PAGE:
Later he presented Harold McElwain Jr a 40-year veteran of Essar Steel Algoma with an official Commander’s ballcap.

Having deployed three times in the past two years, HMCS Toronto is currently in Halifax undergoing a mid-life refit which will keep the ship in dry dock for the next year.


Sunday May 31, 2015 was an exciting day for the cadets and staff at Royal Canadian Sea Cadet Corps Royal Sovereign.

Thirty cadets were on parade demonstrating spectacular drill, impeccable dress, and outstanding deportment, as part of their 95th Annual Ceremonial Review at the Sault Ste. Marie Armoury.

This event signified the end of another successful training year and provided the ideal setting to recognize the many cadets who demonstrated the highest caliber skills, dedication, leadership, commitment, and citizenship throughout the past year of training.

The Reviewing Officer was Commander Jason Armstrong, Commanding Officer of HMCS TORONTO who returned to his hometown to inspect the local sea cadet corps. He presented a ship’s plaque from HMCS Toronto to commemorate this memorable event.

“This was my first time as a Reviewing Officer for a cadet corps. I was very impressed with the drill and deportment shown by these young men and women.

Their training displays were very professional and their marching displays (band and drill team) were quite impressive! ”

Petty Officer Second Class (PO2) Devon Neveau was awarded the Royal Canadian Legion Medal of Excellence for outstanding citizenship and contribution to the community. He also received the corps’ Most Dedicated Cadet Award. The Newman Foundation Community Service Award was presented to PO2 Venessa Tookenay.

Top Awards went to Chief Petty Officer First Class (CPO1) Andrew Glew for Band; Chief Petty Officer Second Class (CPO2) Roger Moss for Guard; CPO2 Shiloh Outinen and Leading Seaman (LS) Angelica Lanthier for Marksmanship; and CPO2 Shiloh Outinen, PO2 Derek Rouleau and Master Seaman (MS) Kenneth Gignac for Sailing. CPO1 Andrew Glew also received the Officer’s Proficiency Award which is for the Top Cadet in the Corps.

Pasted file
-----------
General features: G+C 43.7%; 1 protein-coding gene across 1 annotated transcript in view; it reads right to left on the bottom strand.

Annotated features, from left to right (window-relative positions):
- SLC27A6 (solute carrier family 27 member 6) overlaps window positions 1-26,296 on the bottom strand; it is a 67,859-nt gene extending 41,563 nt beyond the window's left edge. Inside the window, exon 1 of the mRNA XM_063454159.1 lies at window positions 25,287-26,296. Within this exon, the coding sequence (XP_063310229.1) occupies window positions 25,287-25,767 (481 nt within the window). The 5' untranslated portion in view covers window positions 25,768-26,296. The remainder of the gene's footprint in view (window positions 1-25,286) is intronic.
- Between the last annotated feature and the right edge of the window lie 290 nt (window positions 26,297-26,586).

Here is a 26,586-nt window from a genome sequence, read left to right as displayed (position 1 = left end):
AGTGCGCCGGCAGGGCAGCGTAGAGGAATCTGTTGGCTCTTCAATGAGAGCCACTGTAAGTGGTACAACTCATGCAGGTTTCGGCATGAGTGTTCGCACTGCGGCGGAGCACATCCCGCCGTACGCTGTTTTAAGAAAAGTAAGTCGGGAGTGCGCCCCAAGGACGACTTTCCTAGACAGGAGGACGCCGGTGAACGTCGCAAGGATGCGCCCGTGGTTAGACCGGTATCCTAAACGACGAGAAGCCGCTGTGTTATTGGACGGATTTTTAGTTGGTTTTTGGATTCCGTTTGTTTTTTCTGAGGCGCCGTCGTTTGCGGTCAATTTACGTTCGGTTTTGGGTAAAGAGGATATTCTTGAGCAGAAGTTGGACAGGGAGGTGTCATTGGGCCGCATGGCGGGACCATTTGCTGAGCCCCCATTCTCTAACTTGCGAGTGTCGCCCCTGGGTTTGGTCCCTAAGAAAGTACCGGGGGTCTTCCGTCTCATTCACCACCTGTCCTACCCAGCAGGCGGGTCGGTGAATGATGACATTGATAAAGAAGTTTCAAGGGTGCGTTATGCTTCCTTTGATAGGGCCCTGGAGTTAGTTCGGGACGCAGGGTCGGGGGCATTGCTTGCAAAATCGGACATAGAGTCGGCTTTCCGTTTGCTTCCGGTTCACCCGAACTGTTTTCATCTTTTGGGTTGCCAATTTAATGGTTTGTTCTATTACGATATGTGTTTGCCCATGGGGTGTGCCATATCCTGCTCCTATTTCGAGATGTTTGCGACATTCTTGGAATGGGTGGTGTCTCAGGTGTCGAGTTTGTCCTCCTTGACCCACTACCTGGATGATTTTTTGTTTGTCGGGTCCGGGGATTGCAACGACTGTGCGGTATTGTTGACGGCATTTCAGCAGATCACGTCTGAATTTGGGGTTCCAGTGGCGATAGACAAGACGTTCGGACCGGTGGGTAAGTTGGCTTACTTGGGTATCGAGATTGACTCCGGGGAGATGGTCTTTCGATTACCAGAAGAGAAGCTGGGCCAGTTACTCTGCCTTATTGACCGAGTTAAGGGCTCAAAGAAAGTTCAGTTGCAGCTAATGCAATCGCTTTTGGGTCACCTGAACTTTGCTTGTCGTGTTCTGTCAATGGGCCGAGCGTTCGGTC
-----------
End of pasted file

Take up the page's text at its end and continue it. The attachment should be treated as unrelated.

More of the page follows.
Most Improved Awards were presented to: LS Anita Ansley for First Year Cadet; PO2 Venessa Tookenay for Band; LS Kenneth Gignac for Guard and PO2 Matthew Dale for Overall.

Rounding out the award presentations were: Best Navy League Transfer for LS Makenzy Vachon; Most Proficient First Year Bandsman to LS Tyler Neveau; and the Espirit de Corps Award to CPO2 Roger Moss.

Five commemorative coins were awarded to cadets for finishing top in their training levels: LS Makenzy Vachon for Phase 1; MS Kenneth Gignac for Phase 2; PO2 Derek Rouleau for Phase 3; PO2 Ria Wilson for Phase 4; and CPO1 Andrew Glew for Top Instructor.

Commander Armstrong also presented special HMCS TORONTO Challenge Coins to Ordinary Seaman (OS) Delaney Holgate, LS Makenzy Vachon and PO2 Ria Wilson for being hard-working cadets as recognized by staff.

Lieutenant (Navy) Patricia Pihlaja, the Commanding Officer of the corps, had this to say to her cadets:  “You have worked hard all year and today, you can enjoy your achievements.  I am proud of all your hard work.  I hope that you will also continue to set your goals high as the achievement is then so much more rewarding.”

The Cadet Program offers a variety of dynamic training and experiential opportunities to local youth between the ages of 12 and 18, developing in them transferable, career-enhancing skills that will last them a lifetime.